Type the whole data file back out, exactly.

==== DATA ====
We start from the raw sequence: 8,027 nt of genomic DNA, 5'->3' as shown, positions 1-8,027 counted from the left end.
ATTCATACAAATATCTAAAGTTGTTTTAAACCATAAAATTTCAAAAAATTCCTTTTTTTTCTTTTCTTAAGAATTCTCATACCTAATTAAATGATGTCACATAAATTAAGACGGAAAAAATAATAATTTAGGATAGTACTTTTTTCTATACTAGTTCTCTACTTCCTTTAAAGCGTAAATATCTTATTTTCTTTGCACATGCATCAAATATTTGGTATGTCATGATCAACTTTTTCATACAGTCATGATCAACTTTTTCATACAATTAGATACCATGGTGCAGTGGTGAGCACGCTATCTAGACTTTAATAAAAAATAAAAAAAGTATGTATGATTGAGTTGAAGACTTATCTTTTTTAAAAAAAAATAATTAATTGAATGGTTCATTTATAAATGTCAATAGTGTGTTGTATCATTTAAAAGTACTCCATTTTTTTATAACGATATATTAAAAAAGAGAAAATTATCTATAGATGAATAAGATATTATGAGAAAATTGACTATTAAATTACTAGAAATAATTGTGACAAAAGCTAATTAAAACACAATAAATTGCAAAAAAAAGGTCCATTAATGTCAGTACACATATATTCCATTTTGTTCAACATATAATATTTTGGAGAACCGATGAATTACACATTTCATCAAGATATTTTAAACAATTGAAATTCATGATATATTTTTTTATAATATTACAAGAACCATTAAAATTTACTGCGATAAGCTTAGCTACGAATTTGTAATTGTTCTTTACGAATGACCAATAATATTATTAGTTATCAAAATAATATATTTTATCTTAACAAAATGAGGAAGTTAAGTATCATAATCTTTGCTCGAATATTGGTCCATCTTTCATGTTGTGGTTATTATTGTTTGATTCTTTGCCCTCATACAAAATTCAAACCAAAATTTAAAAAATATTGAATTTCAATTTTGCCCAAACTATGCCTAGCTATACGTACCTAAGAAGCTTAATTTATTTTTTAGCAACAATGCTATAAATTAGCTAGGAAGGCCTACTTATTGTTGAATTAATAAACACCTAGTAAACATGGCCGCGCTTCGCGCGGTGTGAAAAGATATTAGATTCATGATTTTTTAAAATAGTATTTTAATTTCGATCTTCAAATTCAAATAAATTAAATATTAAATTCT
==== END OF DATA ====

We start from the raw sequence: 8,027 nt of genomic DNA, 5'->3' as shown, positions 1-8,027 counted from the left end.
ATTCATACAAATATCTAAAGTTGTTTTAAACCATAAAATTTCAAAAAATTCCTTTTTTTTCTTTTCTTAAGAATTCTCATACCTAATTAAATGATGTCACATAAATTAAGACGGAAAAAATAATAATTTAGGATAGTACTTTTTTCTATACTAGTTCTCTACTTCCTTTAAAGCGTAAATATCTTATTTTCTTTGCACATGCATCAAATATTTGGTATGTCATGATCAACTTTTTCATACAGTCATGATCAACTTTTTCATACAATTAGATACCATGGTGCAGTGGTGAGCACGCTATCTAGACTTTAATAAAAAATAAAAAAAGTATGTATGATTGAGTTGAAGACTTATCTTTTTTAAAAAAAAATAATTAATTGAATGGTTCATTTATAAATGTCAATAGTGTGTTGTATCATTTAAAAGTACTCCATTTTTTTATAACGATATATTAAAAAAGAGAAAATTATCTATAGATGAATAAGATATTATGAGAAAATTGACTATTAAATTACTAGAAATAATTGTGACAAAAGCTAATTAAAACACAATAAATTGCAAAAAAAAGGTCCATTAATGTCAGTACACATATATTCCATTTTGTTCAACATATAATATTTTGGAGAACCGATGAATTACACATTTCATCAAGATATTTTAAACAATTGAAATTCATGATATATTTTTTTATAATATTACAAGAACCATTAAAATTTACTGCGATAAGCTTAGCTACGAATTTGTAATTGTTCTTTACGAATGACCAATAATATTATTAGTTATCAAAATAATATATTTTATCTTAACAAAATGAGGAAGTTAAGTATCATAATCTTTGCTCGAATATTGGTCCATCTTTCATGTTGTGGTTATTATTGTTTGATTCTTTGCCCTCATACAAAATTCAAACCAAAATTTAAAAAATATTGAATTTCAATTTTGCCCAAACTATGCCTAGCTATACGTACCTAAGAAGCTTAATTTATTTTTTAGCAACAATGCTATAAATTAGCTAGGAAGGCCTACTTATTGTTGAATTAATAAACACCTAGTAAACATGGCCGCGCTTCGCGCGGTGTGAAAAGATATTAGATTCATGATTTTTTAAAATAGTATTTTAATTTCGATCTTCAAATTCAAATAAATTAAATATTAAATTCT